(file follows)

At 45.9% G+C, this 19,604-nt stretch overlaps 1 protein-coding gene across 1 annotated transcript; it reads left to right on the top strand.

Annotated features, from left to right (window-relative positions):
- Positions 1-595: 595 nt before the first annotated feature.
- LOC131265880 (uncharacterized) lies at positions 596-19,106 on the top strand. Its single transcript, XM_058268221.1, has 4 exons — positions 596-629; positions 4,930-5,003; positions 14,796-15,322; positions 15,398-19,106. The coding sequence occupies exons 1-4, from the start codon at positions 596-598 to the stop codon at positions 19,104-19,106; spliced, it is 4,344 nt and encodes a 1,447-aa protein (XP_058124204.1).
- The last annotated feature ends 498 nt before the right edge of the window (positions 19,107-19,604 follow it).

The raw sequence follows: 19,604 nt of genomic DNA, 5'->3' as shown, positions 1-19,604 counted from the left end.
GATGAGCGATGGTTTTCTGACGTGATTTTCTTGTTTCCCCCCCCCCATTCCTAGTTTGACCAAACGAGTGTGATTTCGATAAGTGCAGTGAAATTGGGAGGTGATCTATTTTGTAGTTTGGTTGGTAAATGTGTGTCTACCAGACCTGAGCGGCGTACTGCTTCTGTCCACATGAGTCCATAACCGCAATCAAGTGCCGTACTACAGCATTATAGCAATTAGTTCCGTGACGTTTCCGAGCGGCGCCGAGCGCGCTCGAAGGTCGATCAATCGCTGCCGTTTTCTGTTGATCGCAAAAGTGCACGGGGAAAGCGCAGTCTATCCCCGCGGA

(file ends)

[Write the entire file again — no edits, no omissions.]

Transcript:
At 45.9% G+C, this 19,604-nt stretch overlaps 1 protein-coding gene across 1 annotated transcript; it reads left to right on the top strand.

Annotated features, from left to right (window-relative positions):
- Positions 1-595: 595 nt before the first annotated feature.
- LOC131265880 (uncharacterized) lies at positions 596-19,106 on the top strand. Its single transcript, XM_058268221.1, has 4 exons — positions 596-629; positions 4,930-5,003; positions 14,796-15,322; positions 15,398-19,106. The coding sequence occupies exons 1-4, from the start codon at positions 596-598 to the stop codon at positions 19,104-19,106; spliced, it is 4,344 nt and encodes a 1,447-aa protein (XP_058124204.1).
- The last annotated feature ends 498 nt before the right edge of the window (positions 19,107-19,604 follow it).

The raw sequence follows: 19,604 nt of genomic DNA, 5'->3' as shown, positions 1-19,604 counted from the left end.
GATGAGCGATGGTTTTCTGACGTGATTTTCTTGTTTCCCCCCCCCCATTCCTAGTTTGACCAAACGAGTGTGATTTCGATAAGTGCAGTGAAATTGGGAGGTGATCTATTTTGTAGTTTGGTTGGTAAATGTGTGTCTACCAGACCTGAGCGGCGTACTGCTTCTGTCCACATGAGTCCATAACCGCAATCAAGTGCCGTACTACAGCATTATAGCAATTAGTTCCGTGACGTTTCCGAGCGGCGCCGAGCGCGCTCGAAGGTCGATCAATCGCTGCCGTTTTCTGTTGATCGCAAAAGTGCACGGGGAAAGCGCAGTCTATCCCCGCGGA